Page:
Looking back at 2013, a number of topics seemed to dominate aviation safety–related discussions. Early in the year, we spent a lot of time talking about the aviation industry’s stellar 2012 safety record, particularly the shrinking accident rate in commercial transport operations. After the Asiana accident in San Francisco in July, the perceived decline in pilot stick-and-rudder skills and over-reliance on automation became frequent subjects, both within the industry and more broadly. In putting together 11 issues of AeroSafety World, and listening to speakers at the Foundation’s Business Aviation Safety Seminar (BASS) and International Air Safety Summit (IASS), upset prevention and recovery training, pilot fatigue and fatigue risk management, unstabilized approaches and the need for better adherence to go-around standard operating procedures were frequent topics. Of course, the top three accident types — loss of control–in flight, controlled flight into terrain and runway-related events — continued to be regular subjects for examination as well.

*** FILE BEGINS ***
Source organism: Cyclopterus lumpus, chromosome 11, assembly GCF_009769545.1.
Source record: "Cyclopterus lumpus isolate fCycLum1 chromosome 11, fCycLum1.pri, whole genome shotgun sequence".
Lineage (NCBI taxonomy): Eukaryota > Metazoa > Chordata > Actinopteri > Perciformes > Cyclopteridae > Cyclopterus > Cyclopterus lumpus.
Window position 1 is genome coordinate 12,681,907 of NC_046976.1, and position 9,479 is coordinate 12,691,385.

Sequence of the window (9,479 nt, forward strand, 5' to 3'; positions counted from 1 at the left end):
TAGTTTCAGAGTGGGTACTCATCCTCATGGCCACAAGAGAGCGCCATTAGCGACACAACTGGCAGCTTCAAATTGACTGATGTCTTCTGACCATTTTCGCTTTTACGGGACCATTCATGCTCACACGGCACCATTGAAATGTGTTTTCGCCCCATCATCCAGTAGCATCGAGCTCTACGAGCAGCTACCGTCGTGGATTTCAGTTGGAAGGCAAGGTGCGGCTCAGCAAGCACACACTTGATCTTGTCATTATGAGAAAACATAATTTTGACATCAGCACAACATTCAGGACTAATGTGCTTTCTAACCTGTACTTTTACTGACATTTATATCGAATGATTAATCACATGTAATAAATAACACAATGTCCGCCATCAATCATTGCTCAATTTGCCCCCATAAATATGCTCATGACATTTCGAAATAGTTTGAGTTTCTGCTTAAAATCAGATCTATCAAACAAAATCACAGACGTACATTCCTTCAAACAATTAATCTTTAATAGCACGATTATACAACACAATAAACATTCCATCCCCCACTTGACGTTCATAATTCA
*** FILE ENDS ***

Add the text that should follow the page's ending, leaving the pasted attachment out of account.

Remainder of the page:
Looking ahead to 2014, we will hear more on all of the above as the industry continues to grapple with these issues. In addition, we will hear much more about a strategy/skillset that could play an important role in threat mitigation and improving the overall safety level of commercial and business aviation operations. That strategy is more effective flight path monitoring.
At the IASS in Washington in October, U.S. National Transportation Safety Board Member Robert Sumwalt and Helena Reidemar of the Air Line Pilots Association, International, closed out the conference with a sobering presentation on pilot monitoring.
“Failure to monitor is a factor we’re seeing over and over,” Sumwalt said in citing several accidents where lack of effective monitoring was either a causal or contributing factor. Among those examples was Colgan Air Flight 3407, when the flight crew’s “failure to monitor airspeed in relation to the rising position of the low speed cue” was cited as contributing to the accident.
According to Reidemar, effective monitoring is not easy or intuitive. Humans are not very good at sustained vigilance, and the brain is not really wired to effectively monitor instruments that rarely fail, she said.
The good news, according to the two, is that monitoring skills can be improved through more effective training. To that end, Sumwalt and Reidemar expect to publish “A Practical Guide to Effective Flight Path Monitoring” in early 2014 in collaboration with Flight Safety Foundation. Stay tuned for more details.